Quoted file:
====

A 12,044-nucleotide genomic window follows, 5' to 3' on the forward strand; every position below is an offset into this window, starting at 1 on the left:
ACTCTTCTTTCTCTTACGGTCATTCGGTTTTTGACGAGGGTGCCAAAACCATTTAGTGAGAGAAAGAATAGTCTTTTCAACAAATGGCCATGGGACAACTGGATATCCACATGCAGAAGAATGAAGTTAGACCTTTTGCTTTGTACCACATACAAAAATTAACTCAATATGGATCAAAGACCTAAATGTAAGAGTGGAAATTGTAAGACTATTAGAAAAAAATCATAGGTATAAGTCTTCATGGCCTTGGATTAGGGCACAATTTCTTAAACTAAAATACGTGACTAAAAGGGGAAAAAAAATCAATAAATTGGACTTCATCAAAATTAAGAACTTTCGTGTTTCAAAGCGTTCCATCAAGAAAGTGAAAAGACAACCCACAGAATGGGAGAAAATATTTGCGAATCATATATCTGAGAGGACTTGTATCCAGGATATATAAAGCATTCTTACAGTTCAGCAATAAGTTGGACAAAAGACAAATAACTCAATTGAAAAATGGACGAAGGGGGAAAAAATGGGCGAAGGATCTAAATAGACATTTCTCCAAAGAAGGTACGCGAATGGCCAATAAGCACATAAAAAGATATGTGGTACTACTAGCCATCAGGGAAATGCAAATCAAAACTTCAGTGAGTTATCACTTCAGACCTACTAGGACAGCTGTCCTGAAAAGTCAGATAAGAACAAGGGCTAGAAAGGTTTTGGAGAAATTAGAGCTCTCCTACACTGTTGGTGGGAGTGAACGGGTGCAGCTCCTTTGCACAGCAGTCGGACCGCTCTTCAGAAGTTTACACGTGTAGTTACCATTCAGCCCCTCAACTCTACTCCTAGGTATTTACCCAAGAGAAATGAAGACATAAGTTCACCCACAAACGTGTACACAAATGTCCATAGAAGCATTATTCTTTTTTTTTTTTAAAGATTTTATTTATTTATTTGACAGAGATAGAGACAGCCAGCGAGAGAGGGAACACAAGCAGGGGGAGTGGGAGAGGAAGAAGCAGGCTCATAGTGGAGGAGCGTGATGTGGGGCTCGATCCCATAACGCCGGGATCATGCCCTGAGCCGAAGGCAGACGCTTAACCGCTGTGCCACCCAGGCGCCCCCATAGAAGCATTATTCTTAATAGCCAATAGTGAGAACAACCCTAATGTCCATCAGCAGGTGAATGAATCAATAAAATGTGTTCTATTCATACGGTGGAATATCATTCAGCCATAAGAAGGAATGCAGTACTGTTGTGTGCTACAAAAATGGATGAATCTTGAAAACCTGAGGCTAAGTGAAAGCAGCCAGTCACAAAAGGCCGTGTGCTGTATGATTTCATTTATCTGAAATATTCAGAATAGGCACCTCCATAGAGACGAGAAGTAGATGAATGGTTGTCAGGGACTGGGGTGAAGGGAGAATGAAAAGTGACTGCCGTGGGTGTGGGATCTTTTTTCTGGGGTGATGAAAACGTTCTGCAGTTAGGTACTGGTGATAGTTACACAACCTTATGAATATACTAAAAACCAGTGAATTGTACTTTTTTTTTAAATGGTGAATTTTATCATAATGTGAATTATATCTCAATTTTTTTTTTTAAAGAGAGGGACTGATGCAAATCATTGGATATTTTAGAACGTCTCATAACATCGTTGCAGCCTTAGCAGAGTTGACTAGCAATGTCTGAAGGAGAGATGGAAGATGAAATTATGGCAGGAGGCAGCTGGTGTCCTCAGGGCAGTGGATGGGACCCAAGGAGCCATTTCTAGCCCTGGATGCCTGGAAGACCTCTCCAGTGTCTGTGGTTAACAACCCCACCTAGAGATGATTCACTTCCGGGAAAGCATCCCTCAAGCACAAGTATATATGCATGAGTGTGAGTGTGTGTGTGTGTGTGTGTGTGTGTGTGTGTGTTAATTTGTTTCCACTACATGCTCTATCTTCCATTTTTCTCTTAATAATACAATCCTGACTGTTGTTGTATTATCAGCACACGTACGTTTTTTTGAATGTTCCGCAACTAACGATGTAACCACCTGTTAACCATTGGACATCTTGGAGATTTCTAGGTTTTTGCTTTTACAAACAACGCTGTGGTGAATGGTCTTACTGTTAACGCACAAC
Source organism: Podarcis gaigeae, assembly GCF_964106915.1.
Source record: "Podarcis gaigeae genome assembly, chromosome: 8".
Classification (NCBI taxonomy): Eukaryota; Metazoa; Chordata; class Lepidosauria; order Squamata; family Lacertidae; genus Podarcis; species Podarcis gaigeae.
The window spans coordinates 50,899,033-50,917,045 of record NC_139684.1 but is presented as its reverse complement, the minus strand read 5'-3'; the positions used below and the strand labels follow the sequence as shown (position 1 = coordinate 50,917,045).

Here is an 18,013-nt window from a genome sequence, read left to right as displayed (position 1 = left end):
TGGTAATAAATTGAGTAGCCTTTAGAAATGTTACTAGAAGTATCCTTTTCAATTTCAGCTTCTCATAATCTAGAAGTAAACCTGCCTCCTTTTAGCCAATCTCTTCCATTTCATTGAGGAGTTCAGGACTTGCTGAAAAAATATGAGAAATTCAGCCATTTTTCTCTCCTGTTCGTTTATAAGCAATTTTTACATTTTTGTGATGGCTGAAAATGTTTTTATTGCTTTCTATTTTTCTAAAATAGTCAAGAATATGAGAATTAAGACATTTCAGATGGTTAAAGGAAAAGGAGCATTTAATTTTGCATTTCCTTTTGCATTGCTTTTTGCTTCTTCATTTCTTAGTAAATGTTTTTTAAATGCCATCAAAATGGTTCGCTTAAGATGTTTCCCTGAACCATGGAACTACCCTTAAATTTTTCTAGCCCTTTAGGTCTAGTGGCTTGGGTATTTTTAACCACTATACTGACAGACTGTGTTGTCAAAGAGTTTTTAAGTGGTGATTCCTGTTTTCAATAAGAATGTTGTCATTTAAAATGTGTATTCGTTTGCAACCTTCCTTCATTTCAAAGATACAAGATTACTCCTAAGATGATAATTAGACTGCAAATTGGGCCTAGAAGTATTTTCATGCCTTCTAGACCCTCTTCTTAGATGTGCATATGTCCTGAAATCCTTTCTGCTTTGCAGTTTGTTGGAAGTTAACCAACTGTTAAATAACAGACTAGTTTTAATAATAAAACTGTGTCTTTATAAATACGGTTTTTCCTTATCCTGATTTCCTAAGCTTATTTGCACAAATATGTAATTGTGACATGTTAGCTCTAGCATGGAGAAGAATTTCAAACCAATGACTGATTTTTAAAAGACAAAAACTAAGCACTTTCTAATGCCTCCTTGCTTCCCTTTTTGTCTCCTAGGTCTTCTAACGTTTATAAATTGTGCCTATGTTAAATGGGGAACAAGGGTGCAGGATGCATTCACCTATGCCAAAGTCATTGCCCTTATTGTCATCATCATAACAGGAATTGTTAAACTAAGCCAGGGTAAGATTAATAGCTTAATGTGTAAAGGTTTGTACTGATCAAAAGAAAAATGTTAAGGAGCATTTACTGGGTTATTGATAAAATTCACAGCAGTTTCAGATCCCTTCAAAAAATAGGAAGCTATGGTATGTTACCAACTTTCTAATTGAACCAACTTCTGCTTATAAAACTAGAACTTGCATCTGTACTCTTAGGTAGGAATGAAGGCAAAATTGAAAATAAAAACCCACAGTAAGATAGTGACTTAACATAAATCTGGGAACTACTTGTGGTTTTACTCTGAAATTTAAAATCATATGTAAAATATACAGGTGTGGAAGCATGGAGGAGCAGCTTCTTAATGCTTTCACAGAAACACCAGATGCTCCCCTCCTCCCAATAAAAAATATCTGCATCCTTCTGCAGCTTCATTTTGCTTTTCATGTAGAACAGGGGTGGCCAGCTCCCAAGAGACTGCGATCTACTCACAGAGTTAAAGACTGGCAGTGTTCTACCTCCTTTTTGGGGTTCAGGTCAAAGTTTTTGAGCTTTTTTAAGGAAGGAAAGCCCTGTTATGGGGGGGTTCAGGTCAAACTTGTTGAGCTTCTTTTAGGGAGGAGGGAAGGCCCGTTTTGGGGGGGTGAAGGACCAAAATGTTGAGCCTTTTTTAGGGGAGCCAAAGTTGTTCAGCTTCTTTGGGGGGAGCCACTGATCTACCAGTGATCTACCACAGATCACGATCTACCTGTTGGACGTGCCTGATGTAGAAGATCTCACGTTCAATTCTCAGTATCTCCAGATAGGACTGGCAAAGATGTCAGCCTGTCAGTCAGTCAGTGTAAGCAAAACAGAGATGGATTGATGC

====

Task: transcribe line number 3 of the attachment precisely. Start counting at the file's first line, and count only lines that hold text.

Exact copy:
Source organism: Podarcis gaigeae, assembly GCF_964106915.1.